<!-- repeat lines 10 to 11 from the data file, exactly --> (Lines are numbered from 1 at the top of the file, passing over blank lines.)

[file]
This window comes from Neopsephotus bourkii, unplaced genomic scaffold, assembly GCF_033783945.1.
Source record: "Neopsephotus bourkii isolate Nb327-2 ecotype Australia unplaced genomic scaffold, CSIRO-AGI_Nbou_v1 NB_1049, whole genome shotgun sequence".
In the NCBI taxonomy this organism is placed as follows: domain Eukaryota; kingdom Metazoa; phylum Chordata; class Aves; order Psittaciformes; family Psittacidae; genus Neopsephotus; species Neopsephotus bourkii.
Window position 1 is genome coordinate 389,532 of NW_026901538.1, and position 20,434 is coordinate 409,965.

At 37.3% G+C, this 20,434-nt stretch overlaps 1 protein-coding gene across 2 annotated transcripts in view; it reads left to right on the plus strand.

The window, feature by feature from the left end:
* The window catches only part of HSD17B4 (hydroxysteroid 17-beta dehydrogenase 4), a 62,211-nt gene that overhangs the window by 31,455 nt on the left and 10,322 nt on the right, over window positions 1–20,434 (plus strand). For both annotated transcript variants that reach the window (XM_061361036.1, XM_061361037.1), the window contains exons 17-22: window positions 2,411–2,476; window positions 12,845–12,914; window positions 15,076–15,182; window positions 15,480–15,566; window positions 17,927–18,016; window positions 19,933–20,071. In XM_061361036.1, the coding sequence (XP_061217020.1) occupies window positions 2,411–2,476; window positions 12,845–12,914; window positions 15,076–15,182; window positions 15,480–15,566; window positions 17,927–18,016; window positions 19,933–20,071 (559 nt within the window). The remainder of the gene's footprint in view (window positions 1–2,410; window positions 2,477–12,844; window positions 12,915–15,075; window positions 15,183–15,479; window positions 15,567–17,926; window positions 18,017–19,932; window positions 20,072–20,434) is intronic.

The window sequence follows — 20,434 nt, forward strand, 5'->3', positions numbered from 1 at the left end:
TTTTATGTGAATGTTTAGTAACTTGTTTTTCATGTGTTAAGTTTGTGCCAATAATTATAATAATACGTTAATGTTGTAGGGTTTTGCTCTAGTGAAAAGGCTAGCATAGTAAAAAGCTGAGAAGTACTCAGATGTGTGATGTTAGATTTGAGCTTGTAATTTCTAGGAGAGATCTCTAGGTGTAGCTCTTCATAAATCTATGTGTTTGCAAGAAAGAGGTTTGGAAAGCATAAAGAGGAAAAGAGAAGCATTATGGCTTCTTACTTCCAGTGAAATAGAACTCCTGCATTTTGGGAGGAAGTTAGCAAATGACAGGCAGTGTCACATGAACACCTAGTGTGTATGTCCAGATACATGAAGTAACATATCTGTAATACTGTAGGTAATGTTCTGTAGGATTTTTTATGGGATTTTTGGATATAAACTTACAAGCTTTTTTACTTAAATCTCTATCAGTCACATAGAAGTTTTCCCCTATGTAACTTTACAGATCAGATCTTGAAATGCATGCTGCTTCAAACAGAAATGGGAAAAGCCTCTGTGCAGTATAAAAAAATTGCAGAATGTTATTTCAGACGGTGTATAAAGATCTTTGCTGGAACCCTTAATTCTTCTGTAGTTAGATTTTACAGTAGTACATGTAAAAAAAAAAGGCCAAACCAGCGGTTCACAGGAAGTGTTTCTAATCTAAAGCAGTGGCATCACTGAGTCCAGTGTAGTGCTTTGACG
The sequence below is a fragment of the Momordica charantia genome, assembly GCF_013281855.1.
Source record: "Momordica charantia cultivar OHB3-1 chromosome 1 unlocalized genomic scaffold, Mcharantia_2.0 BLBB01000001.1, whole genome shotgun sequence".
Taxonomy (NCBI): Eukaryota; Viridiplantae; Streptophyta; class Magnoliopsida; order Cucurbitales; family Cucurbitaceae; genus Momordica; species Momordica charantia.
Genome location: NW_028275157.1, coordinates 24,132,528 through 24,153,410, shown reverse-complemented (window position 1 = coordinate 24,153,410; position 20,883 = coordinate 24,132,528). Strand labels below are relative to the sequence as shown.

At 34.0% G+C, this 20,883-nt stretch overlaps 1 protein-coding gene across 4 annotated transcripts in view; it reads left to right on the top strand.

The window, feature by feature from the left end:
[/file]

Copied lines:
The sequence below is a fragment of the Momordica charantia genome, assembly GCF_013281855.1.
Source record: "Momordica charantia cultivar OHB3-1 chromosome 1 unlocalized genomic scaffold, Mcharantia_2.0 BLBB01000001.1, whole genome shotgun sequence".